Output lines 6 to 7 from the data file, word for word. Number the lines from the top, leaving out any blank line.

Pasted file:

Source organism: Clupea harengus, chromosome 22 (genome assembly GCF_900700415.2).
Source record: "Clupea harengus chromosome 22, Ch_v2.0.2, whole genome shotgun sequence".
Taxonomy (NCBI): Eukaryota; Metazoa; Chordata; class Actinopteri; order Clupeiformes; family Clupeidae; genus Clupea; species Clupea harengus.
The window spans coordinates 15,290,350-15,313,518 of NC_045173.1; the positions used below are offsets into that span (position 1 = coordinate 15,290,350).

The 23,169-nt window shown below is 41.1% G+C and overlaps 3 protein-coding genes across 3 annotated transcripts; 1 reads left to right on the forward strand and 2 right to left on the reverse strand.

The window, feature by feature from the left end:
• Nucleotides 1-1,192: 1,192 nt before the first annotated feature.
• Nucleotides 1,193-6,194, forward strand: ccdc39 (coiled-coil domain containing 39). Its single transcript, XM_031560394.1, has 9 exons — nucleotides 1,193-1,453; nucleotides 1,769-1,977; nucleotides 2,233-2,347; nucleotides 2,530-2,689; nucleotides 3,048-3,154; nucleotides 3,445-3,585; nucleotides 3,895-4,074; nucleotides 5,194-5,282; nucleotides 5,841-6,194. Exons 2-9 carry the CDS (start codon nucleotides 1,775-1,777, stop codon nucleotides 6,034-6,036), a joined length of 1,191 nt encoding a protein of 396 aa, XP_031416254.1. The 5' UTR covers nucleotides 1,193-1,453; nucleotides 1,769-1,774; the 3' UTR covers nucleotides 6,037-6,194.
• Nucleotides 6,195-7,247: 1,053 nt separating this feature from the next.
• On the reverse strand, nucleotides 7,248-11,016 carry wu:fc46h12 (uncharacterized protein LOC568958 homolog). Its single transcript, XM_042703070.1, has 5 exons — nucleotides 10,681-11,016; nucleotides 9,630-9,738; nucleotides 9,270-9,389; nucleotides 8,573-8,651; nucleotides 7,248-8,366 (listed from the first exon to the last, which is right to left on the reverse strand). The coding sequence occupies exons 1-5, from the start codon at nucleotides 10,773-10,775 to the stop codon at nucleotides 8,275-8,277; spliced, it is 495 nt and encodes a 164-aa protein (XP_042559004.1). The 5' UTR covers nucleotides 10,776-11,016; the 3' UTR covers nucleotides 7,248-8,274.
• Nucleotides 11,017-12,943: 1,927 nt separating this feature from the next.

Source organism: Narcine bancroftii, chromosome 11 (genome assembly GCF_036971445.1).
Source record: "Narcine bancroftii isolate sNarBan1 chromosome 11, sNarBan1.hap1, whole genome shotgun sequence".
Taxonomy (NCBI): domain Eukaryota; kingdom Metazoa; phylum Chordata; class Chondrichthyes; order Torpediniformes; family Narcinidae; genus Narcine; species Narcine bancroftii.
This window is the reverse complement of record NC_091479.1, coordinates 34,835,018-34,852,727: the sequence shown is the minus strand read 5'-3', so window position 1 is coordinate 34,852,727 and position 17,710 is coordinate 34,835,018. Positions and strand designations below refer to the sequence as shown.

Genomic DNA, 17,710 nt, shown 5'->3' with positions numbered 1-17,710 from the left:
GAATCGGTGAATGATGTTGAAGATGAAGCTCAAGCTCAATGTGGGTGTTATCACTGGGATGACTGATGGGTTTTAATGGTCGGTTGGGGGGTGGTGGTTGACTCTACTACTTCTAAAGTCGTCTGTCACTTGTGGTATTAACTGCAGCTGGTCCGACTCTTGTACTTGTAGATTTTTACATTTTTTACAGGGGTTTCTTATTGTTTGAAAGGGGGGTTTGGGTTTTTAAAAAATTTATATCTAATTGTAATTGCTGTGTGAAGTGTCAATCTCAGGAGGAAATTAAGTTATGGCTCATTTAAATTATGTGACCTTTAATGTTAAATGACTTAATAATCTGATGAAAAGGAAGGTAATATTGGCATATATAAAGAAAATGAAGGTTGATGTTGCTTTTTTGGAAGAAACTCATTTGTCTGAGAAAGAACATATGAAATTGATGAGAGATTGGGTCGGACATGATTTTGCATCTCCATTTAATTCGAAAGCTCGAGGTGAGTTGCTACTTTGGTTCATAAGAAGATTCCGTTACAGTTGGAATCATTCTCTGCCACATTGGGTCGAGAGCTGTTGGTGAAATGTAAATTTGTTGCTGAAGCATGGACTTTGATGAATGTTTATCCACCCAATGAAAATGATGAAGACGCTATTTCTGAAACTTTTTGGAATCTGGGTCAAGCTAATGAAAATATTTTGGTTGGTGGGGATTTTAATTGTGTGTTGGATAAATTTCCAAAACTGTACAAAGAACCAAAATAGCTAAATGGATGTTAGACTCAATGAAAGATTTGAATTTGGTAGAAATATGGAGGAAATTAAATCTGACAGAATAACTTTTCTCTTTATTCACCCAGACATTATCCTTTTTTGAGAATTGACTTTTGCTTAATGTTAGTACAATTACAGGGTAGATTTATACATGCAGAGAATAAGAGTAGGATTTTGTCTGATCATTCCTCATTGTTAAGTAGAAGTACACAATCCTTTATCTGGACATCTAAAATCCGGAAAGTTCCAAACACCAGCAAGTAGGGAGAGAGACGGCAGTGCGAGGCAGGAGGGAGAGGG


The window, feature by feature from the left end:
• Nucleotides 1-1,192: 1,192 nt before the first annotated feature.